TORONTO, April 30 (Reuters) - GMP Capital reported a net loss on Thursday, as a slump in commodity prices damped issuance and deal activity among small- and mid-tier companies that account for a large portion of the independent brokerage firm’s client base.
The results underscore the challenge that many small and mid-market firms face in Canada, as weak commodity prices and higher costs amid increased regulatory scrutiny weigh on results.
“Challenging market conditions persisted throughout first quarter 2015 as low commodity valuations produced subdued capital markets activity within our key mid-market sectors,” Chief Executive Harris Fricker said in a statement, adding that GMP is “keenly focused on safeguarding capital and maintaining liquidity.”
Still, Fricker, on a conference call on Thursday, said some recent commodity price stability made him more optimistic about the firm’s second-quarter prospects.
Some analysts were less sanguine.
“While the capital position of the company remains in decent shape, from an operational perspective, there is very little to get excited about with GMP, and we expect the stock to continue to tread water,” said Scotia analyst Sumit Malhotra in a note.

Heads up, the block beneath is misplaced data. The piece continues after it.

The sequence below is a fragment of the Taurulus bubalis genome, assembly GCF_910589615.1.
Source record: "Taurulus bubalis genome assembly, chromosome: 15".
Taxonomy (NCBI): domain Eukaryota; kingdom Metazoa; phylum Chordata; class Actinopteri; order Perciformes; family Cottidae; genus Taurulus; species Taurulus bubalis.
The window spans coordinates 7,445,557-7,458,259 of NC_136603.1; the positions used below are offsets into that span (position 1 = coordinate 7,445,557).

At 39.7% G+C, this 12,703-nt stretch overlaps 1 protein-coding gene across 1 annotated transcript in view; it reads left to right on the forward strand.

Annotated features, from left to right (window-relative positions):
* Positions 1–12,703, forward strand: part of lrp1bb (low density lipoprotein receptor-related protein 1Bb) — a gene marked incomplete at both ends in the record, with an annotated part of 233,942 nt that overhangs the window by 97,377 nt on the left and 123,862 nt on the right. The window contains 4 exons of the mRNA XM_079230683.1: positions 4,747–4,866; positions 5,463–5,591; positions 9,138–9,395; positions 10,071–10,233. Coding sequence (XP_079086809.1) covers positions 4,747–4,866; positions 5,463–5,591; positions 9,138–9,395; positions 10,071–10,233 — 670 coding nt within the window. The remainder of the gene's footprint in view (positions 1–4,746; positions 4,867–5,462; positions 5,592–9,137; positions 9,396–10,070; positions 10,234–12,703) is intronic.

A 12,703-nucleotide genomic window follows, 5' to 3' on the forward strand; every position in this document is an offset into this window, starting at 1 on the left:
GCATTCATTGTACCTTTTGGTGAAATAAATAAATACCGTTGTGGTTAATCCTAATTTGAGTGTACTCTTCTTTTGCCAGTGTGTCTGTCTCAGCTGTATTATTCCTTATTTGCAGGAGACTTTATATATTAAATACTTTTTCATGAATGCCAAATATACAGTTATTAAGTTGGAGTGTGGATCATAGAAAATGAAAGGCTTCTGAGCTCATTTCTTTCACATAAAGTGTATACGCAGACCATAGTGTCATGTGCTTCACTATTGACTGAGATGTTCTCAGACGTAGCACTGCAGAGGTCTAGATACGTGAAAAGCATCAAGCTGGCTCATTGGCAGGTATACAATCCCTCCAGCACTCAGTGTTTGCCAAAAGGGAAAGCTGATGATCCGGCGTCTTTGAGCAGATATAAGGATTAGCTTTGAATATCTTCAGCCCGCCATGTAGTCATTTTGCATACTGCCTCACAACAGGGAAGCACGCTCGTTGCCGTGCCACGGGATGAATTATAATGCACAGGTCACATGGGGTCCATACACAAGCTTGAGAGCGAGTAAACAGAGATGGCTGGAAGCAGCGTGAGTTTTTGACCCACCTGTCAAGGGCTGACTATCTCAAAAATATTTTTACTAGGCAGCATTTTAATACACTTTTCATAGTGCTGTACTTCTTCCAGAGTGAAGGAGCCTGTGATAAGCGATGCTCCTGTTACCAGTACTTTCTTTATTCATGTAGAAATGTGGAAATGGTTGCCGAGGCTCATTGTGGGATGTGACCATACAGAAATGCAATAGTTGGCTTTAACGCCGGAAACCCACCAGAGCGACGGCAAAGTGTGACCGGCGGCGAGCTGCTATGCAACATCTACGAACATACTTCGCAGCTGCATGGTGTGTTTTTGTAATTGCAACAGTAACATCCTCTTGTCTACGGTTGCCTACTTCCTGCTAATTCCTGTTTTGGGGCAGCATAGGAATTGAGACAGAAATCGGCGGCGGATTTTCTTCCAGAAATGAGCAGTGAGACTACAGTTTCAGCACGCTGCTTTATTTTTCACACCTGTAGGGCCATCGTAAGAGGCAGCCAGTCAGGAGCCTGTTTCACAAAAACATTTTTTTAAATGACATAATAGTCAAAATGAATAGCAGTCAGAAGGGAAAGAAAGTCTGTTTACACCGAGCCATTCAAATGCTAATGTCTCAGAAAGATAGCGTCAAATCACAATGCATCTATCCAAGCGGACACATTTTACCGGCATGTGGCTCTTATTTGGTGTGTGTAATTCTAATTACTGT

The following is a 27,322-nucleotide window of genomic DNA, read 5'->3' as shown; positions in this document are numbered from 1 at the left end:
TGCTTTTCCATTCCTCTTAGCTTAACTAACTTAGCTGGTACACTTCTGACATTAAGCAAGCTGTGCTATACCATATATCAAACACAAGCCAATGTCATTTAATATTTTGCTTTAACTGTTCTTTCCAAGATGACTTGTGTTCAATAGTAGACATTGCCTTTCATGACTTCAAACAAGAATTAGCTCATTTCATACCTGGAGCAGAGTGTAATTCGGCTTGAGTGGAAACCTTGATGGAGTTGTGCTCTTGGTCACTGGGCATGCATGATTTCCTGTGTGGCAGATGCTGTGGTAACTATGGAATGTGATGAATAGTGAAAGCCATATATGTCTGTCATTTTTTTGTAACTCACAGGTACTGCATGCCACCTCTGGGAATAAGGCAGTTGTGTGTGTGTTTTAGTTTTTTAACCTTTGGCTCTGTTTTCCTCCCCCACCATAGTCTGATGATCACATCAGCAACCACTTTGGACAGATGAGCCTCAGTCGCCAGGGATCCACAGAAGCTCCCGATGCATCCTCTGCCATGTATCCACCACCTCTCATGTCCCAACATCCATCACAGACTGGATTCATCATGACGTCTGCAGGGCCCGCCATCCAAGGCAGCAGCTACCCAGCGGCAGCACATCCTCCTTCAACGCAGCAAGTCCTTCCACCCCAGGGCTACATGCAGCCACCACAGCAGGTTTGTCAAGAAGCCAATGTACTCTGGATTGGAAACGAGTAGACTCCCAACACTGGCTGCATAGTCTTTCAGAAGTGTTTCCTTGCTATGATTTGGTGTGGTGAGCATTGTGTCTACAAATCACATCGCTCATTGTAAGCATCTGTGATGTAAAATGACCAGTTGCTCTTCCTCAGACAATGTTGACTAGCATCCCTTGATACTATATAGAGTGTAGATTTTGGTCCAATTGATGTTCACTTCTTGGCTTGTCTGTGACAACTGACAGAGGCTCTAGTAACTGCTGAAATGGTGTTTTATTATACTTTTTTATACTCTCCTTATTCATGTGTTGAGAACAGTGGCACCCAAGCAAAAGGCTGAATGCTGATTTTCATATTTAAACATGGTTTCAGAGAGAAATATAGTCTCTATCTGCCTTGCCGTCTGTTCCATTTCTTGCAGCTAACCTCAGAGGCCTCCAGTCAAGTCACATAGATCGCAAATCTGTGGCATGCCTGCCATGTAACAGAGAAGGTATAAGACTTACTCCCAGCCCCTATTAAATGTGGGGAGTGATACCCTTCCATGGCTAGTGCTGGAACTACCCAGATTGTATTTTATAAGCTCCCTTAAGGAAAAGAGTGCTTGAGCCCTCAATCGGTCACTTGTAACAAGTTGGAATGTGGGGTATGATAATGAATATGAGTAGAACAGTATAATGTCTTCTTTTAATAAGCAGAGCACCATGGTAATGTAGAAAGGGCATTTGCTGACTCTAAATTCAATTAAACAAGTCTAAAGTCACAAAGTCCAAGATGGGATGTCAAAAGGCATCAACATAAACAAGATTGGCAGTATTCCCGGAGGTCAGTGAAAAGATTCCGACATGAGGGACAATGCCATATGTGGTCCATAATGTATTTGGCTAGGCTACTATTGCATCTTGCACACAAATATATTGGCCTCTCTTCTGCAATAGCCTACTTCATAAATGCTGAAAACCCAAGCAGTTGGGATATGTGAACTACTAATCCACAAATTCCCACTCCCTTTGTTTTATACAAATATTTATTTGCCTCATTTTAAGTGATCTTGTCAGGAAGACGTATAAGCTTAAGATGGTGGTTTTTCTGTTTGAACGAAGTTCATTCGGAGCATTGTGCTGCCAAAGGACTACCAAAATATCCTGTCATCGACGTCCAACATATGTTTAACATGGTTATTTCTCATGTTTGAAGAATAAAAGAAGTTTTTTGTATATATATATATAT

An extended slump in precious metals prices, coupled with sharp pullbacks in the price of everything from copper and coal to iron ore and oil, have led to the downfall of a slew of the smaller brokerages around Bay Street, Toronto’s financial hub.
In 2013, Stifel Nicolaus shut its Canadian operations, and Stonecap closed its Calgary operations, only to later be bought out by Edgecrest Capital. Many others have trimmed staff headcounts, shut down or merged with other companies in the last three years.
These firms cater to the needs of the hundreds of small- and mid-tier mining and energy companies that make up a large swathe of Canadian public markets.
Ian Russell, the head of the Investment Industry Association of Canada, warned last month that the boutique brokerage model is under stress.
“The conflation of poor business conditions, widespread structural change in capital markets, and regulatory reform, has forced adjustments in the structural framework of the venture marketplace,” Russell said in a public letter.
GMP said first-quarter revenue fell 16.6 percent to C$53.3 million ($44.2 million), as investment banking fees declined.
It posted a net loss attributable to shareholders of C$8.9 million, or 14 Canadian cents a share. That compared with a year earlier profit of C$2.2 million, or 3 Canadian cents a share.
$1 = 1.2053 Canadian dollars Reporting by Euan Rocha; Editing by Bernadette Baum